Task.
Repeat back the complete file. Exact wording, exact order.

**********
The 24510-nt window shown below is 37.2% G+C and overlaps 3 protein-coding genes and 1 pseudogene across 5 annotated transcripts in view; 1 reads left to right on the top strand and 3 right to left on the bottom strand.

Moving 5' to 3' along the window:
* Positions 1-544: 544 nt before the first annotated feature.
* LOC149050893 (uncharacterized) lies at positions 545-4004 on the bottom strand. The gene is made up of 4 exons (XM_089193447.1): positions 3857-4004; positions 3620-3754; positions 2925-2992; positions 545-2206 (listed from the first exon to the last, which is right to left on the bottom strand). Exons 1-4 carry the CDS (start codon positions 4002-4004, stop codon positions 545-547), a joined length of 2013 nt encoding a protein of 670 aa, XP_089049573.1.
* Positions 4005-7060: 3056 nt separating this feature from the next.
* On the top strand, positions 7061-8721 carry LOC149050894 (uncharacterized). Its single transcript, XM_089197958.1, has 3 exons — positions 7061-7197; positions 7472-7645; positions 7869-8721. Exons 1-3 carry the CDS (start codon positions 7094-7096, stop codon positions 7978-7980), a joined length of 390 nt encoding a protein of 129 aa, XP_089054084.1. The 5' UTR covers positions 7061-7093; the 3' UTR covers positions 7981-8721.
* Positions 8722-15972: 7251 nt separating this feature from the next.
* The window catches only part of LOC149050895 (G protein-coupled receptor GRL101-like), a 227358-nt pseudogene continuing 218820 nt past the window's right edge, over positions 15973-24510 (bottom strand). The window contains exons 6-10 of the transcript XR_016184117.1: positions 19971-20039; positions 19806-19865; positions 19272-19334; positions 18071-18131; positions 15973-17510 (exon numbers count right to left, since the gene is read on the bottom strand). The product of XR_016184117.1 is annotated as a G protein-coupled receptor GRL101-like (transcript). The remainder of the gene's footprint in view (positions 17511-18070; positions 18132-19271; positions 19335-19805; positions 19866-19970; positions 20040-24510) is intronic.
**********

The 24510-nt window shown below is 37.2% G+C and overlaps 3 protein-coding genes and 1 pseudogene across 5 annotated transcripts in view; 1 reads left to right on the top strand and 3 right to left on the bottom strand.

Moving 5' to 3' along the window:
* Positions 1-544: 544 nt before the first annotated feature.
* LOC149050893 (uncharacterized) lies at positions 545-4004 on the bottom strand. The gene is made up of 4 exons (XM_089193447.1): positions 3857-4004; positions 3620-3754; positions 2925-2992; positions 545-2206 (listed from the first exon to the last, which is right to left on the bottom strand). Exons 1-4 carry the CDS (start codon positions 4002-4004, stop codon positions 545-547), a joined length of 2013 nt encoding a protein of 670 aa, XP_089049573.1.
* Positions 4005-7060: 3056 nt separating this feature from the next.
* On the top strand, positions 7061-8721 carry LOC149050894 (uncharacterized). Its single transcript, XM_089197958.1, has 3 exons — positions 7061-7197; positions 7472-7645; positions 7869-8721. Exons 1-3 carry the CDS (start codon positions 7094-7096, stop codon positions 7978-7980), a joined length of 390 nt encoding a protein of 129 aa, XP_089054084.1. The 5' UTR covers positions 7061-7093; the 3' UTR covers positions 7981-8721.
* Positions 8722-15972: 7251 nt separating this feature from the next.
* The window catches only part of LOC149050895 (G protein-coupled receptor GRL101-like), a 227358-nt pseudogene continuing 218820 nt past the window's right edge, over positions 15973-24510 (bottom strand). The window contains exons 6-10 of the transcript XR_016184117.1: positions 19971-20039; positions 19806-19865; positions 19272-19334; positions 18071-18131; positions 15973-17510 (exon numbers count right to left, since the gene is read on the bottom strand). The product of XR_016184117.1 is annotated as a G protein-coupled receptor GRL101-like (transcript). The remainder of the gene's footprint in view (positions 17511-18070; positions 18132-19271; positions 19335-19805; positions 19866-19970; positions 20040-24510) is intronic.